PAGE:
Warfarin-associated multiple digital necrosis complicating heparin-induced thrombocytopenia and Raynaud's phenomenon after aortic valve replacement for adenocarcinoma-associated thrombotic endocarditis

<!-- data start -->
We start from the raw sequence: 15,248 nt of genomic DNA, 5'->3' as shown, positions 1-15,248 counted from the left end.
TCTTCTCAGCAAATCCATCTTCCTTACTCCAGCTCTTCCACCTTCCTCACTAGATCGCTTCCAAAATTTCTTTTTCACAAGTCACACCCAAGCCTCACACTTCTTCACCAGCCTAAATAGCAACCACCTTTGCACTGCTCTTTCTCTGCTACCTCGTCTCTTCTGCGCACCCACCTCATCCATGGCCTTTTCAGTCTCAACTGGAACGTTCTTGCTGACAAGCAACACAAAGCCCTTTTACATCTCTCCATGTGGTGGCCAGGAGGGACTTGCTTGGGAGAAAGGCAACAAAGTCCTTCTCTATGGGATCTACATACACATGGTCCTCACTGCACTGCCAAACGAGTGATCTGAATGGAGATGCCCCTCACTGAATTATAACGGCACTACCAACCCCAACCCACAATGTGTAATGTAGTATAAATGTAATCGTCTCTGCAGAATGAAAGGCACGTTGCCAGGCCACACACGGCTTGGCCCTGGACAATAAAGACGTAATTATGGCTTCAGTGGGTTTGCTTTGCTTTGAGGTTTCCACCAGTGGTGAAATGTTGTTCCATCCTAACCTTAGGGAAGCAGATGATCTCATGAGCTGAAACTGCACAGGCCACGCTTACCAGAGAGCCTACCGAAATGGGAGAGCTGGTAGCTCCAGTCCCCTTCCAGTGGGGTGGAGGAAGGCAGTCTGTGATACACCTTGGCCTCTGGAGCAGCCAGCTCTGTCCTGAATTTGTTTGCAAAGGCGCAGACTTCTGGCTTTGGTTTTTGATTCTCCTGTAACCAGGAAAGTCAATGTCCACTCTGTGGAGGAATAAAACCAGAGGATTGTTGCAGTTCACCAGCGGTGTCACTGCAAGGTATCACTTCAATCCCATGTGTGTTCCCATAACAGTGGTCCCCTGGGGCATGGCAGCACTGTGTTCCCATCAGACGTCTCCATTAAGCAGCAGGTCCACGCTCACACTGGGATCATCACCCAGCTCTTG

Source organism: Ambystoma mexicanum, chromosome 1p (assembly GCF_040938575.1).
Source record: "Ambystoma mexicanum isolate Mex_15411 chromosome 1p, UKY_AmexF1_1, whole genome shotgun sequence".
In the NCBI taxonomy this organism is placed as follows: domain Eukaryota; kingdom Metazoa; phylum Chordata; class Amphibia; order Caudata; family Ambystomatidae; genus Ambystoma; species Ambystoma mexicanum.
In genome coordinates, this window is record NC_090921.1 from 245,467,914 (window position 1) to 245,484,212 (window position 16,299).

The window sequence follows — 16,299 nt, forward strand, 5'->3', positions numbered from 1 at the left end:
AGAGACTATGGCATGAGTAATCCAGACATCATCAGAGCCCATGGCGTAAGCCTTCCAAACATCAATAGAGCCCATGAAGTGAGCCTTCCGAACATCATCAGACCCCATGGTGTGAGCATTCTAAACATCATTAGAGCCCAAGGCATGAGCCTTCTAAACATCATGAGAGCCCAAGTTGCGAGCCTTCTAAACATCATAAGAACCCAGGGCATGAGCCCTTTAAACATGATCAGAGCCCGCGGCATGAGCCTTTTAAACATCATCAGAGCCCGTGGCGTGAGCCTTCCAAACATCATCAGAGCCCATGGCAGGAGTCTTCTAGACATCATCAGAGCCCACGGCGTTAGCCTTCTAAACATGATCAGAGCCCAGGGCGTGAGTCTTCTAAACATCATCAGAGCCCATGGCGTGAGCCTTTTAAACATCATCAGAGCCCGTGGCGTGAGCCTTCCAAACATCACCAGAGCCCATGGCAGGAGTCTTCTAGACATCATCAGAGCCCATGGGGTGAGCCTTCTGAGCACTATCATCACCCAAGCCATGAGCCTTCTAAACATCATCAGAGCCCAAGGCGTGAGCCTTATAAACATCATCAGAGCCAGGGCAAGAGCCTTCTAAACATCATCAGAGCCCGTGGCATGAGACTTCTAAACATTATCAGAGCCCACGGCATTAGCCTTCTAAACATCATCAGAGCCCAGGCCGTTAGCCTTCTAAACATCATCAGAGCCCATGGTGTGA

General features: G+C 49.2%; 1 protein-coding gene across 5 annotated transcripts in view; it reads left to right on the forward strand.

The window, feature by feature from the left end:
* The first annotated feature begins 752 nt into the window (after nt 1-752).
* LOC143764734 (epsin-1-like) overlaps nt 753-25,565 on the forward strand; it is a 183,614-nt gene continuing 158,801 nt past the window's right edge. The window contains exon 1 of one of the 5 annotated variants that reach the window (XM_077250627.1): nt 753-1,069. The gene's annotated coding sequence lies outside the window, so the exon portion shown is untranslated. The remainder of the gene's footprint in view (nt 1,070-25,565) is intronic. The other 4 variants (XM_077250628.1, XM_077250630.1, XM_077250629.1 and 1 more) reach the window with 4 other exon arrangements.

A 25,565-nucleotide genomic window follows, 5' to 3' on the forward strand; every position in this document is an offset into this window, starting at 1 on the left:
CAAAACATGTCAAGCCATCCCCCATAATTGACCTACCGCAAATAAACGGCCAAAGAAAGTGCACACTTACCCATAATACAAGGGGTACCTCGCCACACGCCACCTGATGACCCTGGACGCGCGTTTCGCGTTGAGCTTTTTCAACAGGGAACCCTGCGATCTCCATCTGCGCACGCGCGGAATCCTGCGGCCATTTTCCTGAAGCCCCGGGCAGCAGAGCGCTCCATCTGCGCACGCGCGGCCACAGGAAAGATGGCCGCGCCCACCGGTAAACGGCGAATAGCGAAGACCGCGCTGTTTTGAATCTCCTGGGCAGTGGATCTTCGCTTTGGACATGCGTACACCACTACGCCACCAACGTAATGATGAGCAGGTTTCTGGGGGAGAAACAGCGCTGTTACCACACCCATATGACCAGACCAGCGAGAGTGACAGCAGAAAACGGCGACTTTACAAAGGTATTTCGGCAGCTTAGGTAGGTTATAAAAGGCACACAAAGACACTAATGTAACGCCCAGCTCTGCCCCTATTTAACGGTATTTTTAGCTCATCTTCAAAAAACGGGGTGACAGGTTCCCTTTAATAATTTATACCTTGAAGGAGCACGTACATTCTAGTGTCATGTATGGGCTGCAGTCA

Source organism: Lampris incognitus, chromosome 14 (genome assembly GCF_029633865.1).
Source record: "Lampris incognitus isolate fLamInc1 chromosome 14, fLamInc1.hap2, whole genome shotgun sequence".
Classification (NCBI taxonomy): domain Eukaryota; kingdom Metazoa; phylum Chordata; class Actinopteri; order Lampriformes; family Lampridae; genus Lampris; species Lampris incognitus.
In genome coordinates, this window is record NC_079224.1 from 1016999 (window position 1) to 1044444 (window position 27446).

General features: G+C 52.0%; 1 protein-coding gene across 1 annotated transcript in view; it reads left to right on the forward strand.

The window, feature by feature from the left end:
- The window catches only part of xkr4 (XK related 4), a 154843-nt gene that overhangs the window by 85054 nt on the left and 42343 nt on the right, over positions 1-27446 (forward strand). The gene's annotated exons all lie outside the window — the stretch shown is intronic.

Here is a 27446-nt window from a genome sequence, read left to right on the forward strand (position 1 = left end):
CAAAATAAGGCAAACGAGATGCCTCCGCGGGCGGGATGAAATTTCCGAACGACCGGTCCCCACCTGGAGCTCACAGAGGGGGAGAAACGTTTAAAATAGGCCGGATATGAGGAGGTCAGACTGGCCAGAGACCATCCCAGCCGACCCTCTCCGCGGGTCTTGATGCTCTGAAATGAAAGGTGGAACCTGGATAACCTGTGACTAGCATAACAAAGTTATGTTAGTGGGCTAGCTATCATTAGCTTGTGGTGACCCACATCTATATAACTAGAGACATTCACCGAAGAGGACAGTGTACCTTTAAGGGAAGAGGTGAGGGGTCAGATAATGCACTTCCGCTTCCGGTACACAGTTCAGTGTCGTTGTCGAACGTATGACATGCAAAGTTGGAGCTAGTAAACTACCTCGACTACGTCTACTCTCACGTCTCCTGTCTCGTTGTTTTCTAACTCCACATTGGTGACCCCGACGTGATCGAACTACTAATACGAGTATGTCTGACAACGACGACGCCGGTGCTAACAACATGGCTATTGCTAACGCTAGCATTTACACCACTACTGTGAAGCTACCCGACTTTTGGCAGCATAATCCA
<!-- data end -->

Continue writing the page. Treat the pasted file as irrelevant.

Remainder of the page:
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Necrosis of the digits is a rare complication of warfarin therapy of obscure pathogenesis. We report a 61-year-old woman with a 12-month history of Raynaud's phenomenon who developed multiple digital necrosis following aortic valve replacement with mechanical prosthesis for aortic insufficiency caused by nonbacterial thrombotic endocarditis. Exacerbation of Raynaud's phenomenon occurred during the postoperative period, with daily episodes of ischemia of the fingers and toes that improved with local warming. However, coincident with the occurrence of immune heparin-induced thrombocytopenia, and while undergoing routine warfarin anticoagulation because of the mechanical valve prosthesis, the patient abruptly developed progression of digital ischemia to multiple digital necrosis on postoperative day 8, at the time the international normalized ratio reached its peak value of 4.3. All limb pulses were readily palpable, and vascular imaging studies showed thrombosis only in the superficial femoral and popliteal veins of the right leg. Coagulation studies showed greatly elevated levels of thrombin-antithrombin complexes and prothrombin fragment F1.2 levels, consistent with uncontrolled thrombin generation. After vitamin K administration, no abnormalities of the protein C anticoagulant pathway were identified, consistent with previous studies of other patients with warfarin-induced necrosis complicating heparin-induced thrombocytopenia. Subsequently, the patient was shown to have metastatic breast adenocarcinoma, which explained the patient's initial presentation with nonbacterial thrombotic endocarditis. This patient case suggests that multiple digital gangrene can result from the interaction of various localizing and systemic factors, including compromised microvascular blood flow (Raynaud's phenomenon), increased thrombin generation (heparin-induced thrombocytopenia, adenocarcinoma), and warfarin-induced failure of the protein C natural anticoagulant pathway.
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